Empowering Our Female Farmers to End Food InsecurityWe are still in time to take actions to address the key dimensions of food security
According to an old development industry tale, many years ago an inspection team traveled to a rural community to check on an irrigation project. On arriving, they found a group of women wielding shovels and picks and pushing wheelbarrows full of sand and stones. “Where are the men hired to dig canals?” one of the visitors asked. “They’re playing soccer against the neighboring village,” a woman answered. “But why are you doing their jobs?” the perplexed outsider inquired. “Oh, we’re not working. We’re just helping out,” was the unironic reply.
While the anecdote may be apocryphal, there’s more than a kernel of truth to it. Rural women’s economic contributions are systematically underestimated. Take the case of Latin America and the Caribbean, where there are some 58 million women living in rural areas. By official estimates, 17 million of them are economically active, but only 4.5 million are considered agricultural producers. Many experts believe there’s a significant undercount, as farm labor carried out by women are often computed as household work. As hard as women might toil tending to vegetable gardens, raising poultry, or grinding corn, those efforts aren’t typically acknowledged as part of the aggregate rural output.
Men have far greater access to land, credit, technology and extension services than women, which explains the productivity gap between men and women in rural areas.
Beyond the questions of accuracy and fairness, the failure to properly account for rural women’s work points up to underscores another aspect of gender inequality: men have far greater access to land, credit, technology and extension services than women, which explains the productivity gap between men and women in rural areas. In my region, for instance, women receive only 10% of farming loans. But by some estimates, if they were offered the same access to productive resources as their male counterparts, female farmers could boost their production significantly.
Such an increase would go a long way towards narrowing another persistent gap: food insecurity, which happens when part of the population lacks access to enough food to meet their needs and lead healthy and active lives. That this should happen in our region could seem paradoxical, given our prodigious agricultural potential. Even though we were the only region in the world to achieve the Millennium Development Goal of reducing hunger levels to less than half between 1990 and 2015, the number of people facing food insecurity has grown. This apparent contradiction is explained because South America’s improvements in food production outstripped the rest of the region, pulling up the overall average. In fact, between 2015 and 2016, the number of people facing hunger has increased by 2.4 million, reaching a total of 42.5 million for our region – roughly the population of Argentina.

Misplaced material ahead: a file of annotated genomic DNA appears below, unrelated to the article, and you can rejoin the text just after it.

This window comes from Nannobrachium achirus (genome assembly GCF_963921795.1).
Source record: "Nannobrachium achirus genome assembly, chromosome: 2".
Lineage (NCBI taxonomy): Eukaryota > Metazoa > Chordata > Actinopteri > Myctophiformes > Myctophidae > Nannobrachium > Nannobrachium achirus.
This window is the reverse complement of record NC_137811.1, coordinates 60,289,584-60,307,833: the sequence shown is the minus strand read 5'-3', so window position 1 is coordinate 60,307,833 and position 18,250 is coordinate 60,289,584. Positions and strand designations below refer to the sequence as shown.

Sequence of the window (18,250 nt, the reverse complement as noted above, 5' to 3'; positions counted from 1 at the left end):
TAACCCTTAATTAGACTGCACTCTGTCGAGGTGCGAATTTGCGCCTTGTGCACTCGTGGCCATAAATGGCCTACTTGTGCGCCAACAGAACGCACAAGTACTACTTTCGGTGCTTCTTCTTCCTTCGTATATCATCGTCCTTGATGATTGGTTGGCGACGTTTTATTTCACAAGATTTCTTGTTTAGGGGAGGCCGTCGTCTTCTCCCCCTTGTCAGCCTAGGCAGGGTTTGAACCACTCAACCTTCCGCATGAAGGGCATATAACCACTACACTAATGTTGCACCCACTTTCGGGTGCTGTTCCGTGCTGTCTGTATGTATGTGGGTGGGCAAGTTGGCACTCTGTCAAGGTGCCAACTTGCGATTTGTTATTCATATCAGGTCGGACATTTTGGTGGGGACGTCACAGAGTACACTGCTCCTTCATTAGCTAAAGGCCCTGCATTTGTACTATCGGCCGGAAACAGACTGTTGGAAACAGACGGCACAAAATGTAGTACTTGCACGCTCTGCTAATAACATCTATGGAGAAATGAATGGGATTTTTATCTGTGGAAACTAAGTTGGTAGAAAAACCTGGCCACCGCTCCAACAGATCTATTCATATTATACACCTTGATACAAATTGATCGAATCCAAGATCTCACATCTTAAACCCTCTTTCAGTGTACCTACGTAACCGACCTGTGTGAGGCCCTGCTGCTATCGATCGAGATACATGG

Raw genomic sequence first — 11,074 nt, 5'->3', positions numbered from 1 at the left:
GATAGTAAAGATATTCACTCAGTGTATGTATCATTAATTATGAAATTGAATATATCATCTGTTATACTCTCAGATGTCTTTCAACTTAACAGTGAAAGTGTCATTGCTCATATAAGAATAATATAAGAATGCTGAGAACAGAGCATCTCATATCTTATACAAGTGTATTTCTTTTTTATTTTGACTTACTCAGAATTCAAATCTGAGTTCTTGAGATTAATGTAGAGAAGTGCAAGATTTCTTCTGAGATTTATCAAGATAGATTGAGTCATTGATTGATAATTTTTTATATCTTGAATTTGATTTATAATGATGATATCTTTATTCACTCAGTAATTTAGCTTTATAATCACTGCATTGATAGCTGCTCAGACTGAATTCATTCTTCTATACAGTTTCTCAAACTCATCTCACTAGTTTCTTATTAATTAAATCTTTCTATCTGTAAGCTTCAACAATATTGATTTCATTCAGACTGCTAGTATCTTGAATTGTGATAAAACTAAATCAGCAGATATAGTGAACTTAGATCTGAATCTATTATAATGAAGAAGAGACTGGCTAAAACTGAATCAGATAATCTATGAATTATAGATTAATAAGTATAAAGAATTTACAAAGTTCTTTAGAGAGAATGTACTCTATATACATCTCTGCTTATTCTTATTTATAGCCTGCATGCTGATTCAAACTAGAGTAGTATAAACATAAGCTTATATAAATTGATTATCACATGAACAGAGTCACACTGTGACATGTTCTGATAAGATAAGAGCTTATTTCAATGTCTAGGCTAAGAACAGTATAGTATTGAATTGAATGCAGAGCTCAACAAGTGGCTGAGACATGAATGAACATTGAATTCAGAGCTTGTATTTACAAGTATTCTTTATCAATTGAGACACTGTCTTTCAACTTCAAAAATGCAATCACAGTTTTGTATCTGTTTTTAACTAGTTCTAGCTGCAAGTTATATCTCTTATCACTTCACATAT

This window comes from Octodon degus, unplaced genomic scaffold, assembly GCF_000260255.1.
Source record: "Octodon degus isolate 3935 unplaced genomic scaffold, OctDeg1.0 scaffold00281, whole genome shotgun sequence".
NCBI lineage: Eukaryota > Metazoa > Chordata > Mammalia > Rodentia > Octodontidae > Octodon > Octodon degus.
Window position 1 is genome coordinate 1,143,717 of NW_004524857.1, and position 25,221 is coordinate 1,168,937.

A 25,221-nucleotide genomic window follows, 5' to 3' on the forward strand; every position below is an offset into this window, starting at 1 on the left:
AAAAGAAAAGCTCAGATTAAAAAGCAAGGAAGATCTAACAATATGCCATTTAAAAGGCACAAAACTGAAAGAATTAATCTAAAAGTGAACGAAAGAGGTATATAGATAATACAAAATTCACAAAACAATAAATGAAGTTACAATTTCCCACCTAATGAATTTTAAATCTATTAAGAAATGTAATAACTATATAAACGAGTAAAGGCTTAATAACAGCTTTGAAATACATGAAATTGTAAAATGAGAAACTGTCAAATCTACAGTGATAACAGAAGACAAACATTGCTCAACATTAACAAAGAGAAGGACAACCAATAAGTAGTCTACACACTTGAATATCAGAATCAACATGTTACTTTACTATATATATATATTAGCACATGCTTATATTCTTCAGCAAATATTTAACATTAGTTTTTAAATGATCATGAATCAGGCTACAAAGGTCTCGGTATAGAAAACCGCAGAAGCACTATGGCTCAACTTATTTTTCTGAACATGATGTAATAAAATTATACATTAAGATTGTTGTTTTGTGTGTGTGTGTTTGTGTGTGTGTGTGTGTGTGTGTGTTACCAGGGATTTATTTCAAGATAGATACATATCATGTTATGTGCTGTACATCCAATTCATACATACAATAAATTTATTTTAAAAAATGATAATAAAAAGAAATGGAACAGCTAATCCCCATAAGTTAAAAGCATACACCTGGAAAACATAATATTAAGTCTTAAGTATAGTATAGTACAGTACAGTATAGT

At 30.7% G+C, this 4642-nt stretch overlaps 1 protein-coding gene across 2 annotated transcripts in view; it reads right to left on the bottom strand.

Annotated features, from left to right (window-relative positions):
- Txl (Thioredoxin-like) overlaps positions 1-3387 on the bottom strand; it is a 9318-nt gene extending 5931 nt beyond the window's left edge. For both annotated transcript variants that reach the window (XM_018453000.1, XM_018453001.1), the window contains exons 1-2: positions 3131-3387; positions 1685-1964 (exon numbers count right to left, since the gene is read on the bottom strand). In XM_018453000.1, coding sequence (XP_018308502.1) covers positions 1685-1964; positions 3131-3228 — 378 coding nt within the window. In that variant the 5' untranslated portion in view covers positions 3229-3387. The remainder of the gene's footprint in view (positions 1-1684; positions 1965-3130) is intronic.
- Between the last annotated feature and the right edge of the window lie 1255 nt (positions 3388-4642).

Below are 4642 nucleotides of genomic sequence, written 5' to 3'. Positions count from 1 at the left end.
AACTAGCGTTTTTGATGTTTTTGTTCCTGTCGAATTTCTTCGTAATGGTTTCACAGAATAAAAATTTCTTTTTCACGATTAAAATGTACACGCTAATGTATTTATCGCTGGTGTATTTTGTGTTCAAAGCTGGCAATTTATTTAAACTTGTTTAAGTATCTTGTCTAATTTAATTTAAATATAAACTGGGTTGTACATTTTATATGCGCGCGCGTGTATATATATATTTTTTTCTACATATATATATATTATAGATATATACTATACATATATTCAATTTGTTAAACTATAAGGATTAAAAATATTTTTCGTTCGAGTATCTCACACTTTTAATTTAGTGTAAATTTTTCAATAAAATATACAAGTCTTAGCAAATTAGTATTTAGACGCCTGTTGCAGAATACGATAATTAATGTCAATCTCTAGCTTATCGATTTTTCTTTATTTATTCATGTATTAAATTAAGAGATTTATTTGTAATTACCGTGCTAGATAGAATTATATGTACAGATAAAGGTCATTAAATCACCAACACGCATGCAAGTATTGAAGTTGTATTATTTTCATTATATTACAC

This worrisome trend casts doubts about our chances of achieving the Sustainable Development Goal of eliminating hunger by 2030. Making matters worse, our region is also experiencing a so-called “triple burden” of malnutrition: the simultaneous presence of undernourishment, micronutrient deficiencies, and obesity. These problems cause all kinds of complications, from limiting the cognitive development in infants to increasing the incidence of chronic diseases such as diabetes and cancer, which are rapidly overburdening our healthcare systems.
However, we are still in time to take actions to address the key dimensions of food security: availability, access, utilization and stability. And by placing a strong emphasis on gender equality and empowering rural women we might achieve more rapidly our goal of reducing food insecurity.
Food availability refers to the supply of food at the local or national levels, which depends on agricultural production or imports. In our region, women play a key role in availability by participating in all stages of food production, packaging and distribution. However, time restrictions can limit their involvement in farming, creating greater gender disparities. Inequality in women’s access to labor, land, training and technology further hampers their productivity and efficiency. Logically, narrowing the gender gap in access to productive inputs and resources could boost the availability of food and reduce hunger.
Land titling projects should be a fundamental line of action.
To achieve those goals, we should promote specific actions to foster female farmers’ participation in productive programs, including the provision of technical assistance with a gender approach. This implies setting specific targets of female beneficiaries and providing agricultural training that takes into consideration their specific needs in terms of language, accessibility, timing, and periodicity. Land titling projects should be a fundamental line of action. These must be designed and implemented to promote gender equity and equality by: (i) promoting institutions that protect equal access to land by men and women; (ii) providing women with information about their legal rights and responsibilities regarding land ownership; and (iii) promoting joint ownership of land between spouses.